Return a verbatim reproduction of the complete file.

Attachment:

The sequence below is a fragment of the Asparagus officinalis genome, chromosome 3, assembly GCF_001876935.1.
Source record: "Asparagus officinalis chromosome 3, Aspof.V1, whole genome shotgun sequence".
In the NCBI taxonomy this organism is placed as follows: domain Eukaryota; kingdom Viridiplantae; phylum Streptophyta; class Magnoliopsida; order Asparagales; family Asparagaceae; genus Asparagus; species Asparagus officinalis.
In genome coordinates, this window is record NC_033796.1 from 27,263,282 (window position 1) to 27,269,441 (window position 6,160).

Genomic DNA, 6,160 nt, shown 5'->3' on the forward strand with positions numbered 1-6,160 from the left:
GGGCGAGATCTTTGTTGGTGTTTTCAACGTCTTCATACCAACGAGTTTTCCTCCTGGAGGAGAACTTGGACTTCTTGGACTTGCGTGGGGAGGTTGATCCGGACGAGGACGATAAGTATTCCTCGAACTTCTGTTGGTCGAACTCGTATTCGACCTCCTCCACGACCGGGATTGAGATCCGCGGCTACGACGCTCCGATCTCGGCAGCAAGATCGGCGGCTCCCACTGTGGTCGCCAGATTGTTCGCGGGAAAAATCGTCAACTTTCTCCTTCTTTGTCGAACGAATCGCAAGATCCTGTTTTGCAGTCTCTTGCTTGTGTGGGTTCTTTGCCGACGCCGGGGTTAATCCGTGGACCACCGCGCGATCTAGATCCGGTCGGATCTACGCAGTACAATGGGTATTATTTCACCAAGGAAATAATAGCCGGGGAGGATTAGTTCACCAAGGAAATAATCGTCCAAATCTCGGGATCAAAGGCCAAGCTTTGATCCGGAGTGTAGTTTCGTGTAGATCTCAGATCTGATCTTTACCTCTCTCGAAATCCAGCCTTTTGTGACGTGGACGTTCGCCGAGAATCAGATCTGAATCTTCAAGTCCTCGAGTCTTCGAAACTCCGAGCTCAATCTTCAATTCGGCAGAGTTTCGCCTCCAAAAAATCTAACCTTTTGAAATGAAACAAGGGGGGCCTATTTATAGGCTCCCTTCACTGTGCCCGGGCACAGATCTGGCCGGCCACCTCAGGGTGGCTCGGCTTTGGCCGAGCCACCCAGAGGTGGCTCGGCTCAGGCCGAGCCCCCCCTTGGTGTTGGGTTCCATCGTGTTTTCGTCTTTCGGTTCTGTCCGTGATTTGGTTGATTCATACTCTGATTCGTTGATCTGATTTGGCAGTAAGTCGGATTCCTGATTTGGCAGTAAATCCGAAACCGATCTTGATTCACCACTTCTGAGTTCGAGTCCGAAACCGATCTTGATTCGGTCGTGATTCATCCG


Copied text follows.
The sequence below is a fragment of the Asparagus officinalis genome, chromosome 3, assembly GCF_001876935.1.
Source record: "Asparagus officinalis chromosome 3, Aspof.V1, whole genome shotgun sequence".
In the NCBI taxonomy this organism is placed as follows: domain Eukaryota; kingdom Viridiplantae; phylum Streptophyta; class Magnoliopsida; order Asparagales; family Asparagaceae; genus Asparagus; species Asparagus officinalis.
In genome coordinates, this window is record NC_033796.1 from 27,263,282 (window position 1) to 27,269,441 (window position 6,160).

Genomic DNA, 6,160 nt, shown 5'->3' on the forward strand with positions numbered 1-6,160 from the left:
GGGCGAGATCTTTGTTGGTGTTTTCAACGTCTTCATACCAACGAGTTTTCCTCCTGGAGGAGAACTTGGACTTCTTGGACTTGCGTGGGGAGGTTGATCCGGACGAGGACGATAAGTATTCCTCGAACTTCTGTTGGTCGAACTCGTATTCGACCTCCTCCACGACCGGGATTGAGATCCGCGGCTACGACGCTCCGATCTCGGCAGCAAGATCGGCGGCTCCCACTGTGGTCGCCAGATTGTTCGCGGGAAAAATCGTCAACTTTCTCCTTCTTTGTCGAACGAATCGCAAGATCCTGTTTTGCAGTCTCTTGCTTGTGTGGGTTCTTTGCCGACGCCGGGGTTAATCCGTGGACCACCGCGCGATCTAGATCCGGTCGGATCTACGCAGTACAATGGGTATTATTTCACCAAGGAAATAATAGCCGGGGAGGATTAGTTCACCAAGGAAATAATCGTCCAAATCTCGGGATCAAAGGCCAAGCTTTGATCCGGAGTGTAGTTTCGTGTAGATCTCAGATCTGATCTTTACCTCTCTCGAAATCCAGCCTTTTGTGACGTGGACGTTCGCCGAGAATCAGATCTGAATCTTCAAGTCCTCGAGTCTTCGAAACTCCGAGCTCAATCTTCAATTCGGCAGAGTTTCGCCTCCAAAAAATCTAACCTTTTGAAATGAAACAAGGGGGGCCTATTTATAGGCTCCCTTCACTGTGCCCGGGCACAGATCTGGCCGGCCACCTCAGGGTGGCTCGGCTTTGGCCGAGCCACCCAGAGGTGGCTCGGCTCAGGCCGAGCCCCCCCTTGGTGTTGGGTTCCATCGTGTTTTCGTCTTTCGGTTCTGTCCGTGATTTGGTTGATTCATACTCTGATTCGTTGATCTGATTTGGCAGTAAGTCGGATTCCTGATTTGGCAGTAAATCCGAAACCGATCTTGATTCACCACTTCTGAGTTCGAGTCCGAAACCGATCTTGATTCGGTCGTGATTCATCCG